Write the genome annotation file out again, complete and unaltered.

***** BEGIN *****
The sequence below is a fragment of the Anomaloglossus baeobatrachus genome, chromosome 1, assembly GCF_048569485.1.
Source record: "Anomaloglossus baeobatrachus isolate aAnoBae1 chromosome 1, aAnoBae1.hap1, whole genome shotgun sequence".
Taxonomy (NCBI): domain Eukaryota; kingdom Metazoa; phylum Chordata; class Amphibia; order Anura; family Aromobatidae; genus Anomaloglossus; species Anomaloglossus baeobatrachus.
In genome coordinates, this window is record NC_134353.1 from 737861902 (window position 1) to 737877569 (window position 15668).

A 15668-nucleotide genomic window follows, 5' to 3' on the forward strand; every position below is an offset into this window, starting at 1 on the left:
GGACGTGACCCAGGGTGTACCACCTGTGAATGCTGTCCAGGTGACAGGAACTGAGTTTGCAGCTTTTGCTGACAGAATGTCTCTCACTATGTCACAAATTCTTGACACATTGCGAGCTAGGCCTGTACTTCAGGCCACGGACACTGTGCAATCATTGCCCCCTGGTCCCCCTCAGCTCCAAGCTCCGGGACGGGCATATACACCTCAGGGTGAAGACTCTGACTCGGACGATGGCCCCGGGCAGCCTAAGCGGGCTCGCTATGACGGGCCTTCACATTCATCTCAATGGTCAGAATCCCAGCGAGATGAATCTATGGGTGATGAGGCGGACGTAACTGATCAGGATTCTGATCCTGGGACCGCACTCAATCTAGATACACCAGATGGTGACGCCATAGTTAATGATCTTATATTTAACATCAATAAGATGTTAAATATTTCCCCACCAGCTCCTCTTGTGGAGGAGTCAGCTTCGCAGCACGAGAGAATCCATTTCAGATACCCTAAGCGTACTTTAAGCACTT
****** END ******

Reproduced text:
The sequence below is a fragment of the Anomaloglossus baeobatrachus genome, chromosome 1, assembly GCF_048569485.1.
Source record: "Anomaloglossus baeobatrachus isolate aAnoBae1 chromosome 1, aAnoBae1.hap1, whole genome shotgun sequence".
Taxonomy (NCBI): domain Eukaryota; kingdom Metazoa; phylum Chordata; class Amphibia; order Anura; family Aromobatidae; genus Anomaloglossus; species Anomaloglossus baeobatrachus.
In genome coordinates, this window is record NC_134353.1 from 737861902 (window position 1) to 737877569 (window position 15668).

A 15668-nucleotide genomic window follows, 5' to 3' on the forward strand; every position below is an offset into this window, starting at 1 on the left:
GGACGTGACCCAGGGTGTACCACCTGTGAATGCTGTCCAGGTGACAGGAACTGAGTTTGCAGCTTTTGCTGACAGAATGTCTCTCACTATGTCACAAATTCTTGACACATTGCGAGCTAGGCCTGTACTTCAGGCCACGGACACTGTGCAATCATTGCCCCCTGGTCCCCCTCAGCTCCAAGCTCCGGGACGGGCATATACACCTCAGGGTGAAGACTCTGACTCGGACGATGGCCCCGGGCAGCCTAAGCGGGCTCGCTATGACGGGCCTTCACATTCATCTCAATGGTCAGAATCCCAGCGAGATGAATCTATGGGTGATGAGGCGGACGTAACTGATCAGGATTCTGATCCTGGGACCGCACTCAATCTAGATACACCAGATGGTGACGCCATAGTTAATGATCTTATATTTAACATCAATAAGATGTTAAATATTTCCCCACCAGCTCCTCTTGTGGAGGAGTCAGCTTCGCAGCACGAGAGAATCCATTTCAGATACCCTAAGCGTACTTTAAGCACTT